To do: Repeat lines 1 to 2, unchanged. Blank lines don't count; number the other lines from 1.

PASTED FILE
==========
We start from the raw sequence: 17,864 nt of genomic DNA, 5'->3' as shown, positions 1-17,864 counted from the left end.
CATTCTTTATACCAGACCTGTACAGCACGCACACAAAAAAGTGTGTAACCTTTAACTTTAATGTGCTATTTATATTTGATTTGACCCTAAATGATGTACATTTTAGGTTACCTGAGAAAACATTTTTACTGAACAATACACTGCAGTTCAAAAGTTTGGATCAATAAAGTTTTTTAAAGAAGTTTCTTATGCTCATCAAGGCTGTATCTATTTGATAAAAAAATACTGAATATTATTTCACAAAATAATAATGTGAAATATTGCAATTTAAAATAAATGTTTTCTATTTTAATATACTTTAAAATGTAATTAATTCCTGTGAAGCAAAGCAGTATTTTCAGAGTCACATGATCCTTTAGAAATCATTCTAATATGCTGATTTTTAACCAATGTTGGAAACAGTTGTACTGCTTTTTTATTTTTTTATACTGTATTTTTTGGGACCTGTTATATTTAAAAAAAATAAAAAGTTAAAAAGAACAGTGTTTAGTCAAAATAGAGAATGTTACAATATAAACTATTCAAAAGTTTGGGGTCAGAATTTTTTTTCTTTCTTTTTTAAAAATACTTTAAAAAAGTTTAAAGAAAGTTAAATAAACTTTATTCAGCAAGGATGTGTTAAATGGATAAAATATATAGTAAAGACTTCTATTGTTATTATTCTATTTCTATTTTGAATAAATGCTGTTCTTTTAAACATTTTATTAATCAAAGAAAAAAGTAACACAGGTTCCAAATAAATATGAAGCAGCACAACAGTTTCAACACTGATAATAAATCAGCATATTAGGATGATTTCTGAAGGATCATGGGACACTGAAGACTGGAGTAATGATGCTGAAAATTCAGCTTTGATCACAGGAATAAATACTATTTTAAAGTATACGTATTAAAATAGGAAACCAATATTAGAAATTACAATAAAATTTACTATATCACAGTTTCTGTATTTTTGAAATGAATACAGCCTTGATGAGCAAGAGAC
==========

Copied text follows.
We start from the raw sequence: 17,864 nt of genomic DNA, 5'->3' as shown, positions 1-17,864 counted from the left end.
CATTCTTTATACCAGACCTGTACAGCACGCACACAAAAAAGTGTGTAACCTTTAACTTTAATGTGCTATTTATATTTGATTTGACCCTAAATGATGTACATTTTAGGTTACCTGAGAAAACATTTTTACTGAACAATACACTGCAGTTCAAAAGTTTGGATCAATAAAGTTTTTTAAAGAAGTTTCTTATGCTCATCAAGGCTGTATCTATTTGATAAAAAAATACTGAATATTATTTCACAAAATAATAATGTGAAATATTGCAATTTAAAATAAATGTTTTCTATTTTAATATACTTTAAAATGTAATTAATTCCTGTGAAGCAAAGCAGTATTTTCAGAGTCACATGATCCTTTAGAAATCATTCTAATATGCTGATTTTTAACCAATGTTGGAAACAGTTGTACTGCTTTTTTATTTTTTTATACTGTATTTTTTGGGACCTGTTATATTTAAAAAAAATAAAAAGTTAAAAAGAACAGTGTTTAGTCAAAATAGAGAATGTTACAATATAAACTATTCAAAAGTTTGGGGTCAGAATTTTTTTTCTTTCTTTTTTAAAAATACTTTAAAAAAGTTTAAAGAAAGTTAAATAAACTTTATTCAGCAAGGATGTGTTAAATGGATAAAATATATAGTAAAGACTTCTATTGTTATTATTCTATTTCTATTTTGAATAAATGCTGTTCTTTTAAACATTTTATTAATCAAAGAAAAAAGTAACACAGGTTCCAAATAAATATGAAGCAGCACAACAGTTTCAACACTGATAATAAATCAGCATATTAGGATGATTTCTGAAGGATCATGGGACACTGAAGACTGGAGTAATGATGCTGAAAATTCAGCTTTGATCACAGGAATAAATACTATTTTAAAGTATACGTATTAAAATAGGAAACCAATATTAGAAATTACAATAAAATTTACTATATCACAGTTTCTGTATTTTTGAAATGAATACAGCCTTGATGAGCAAGAGAC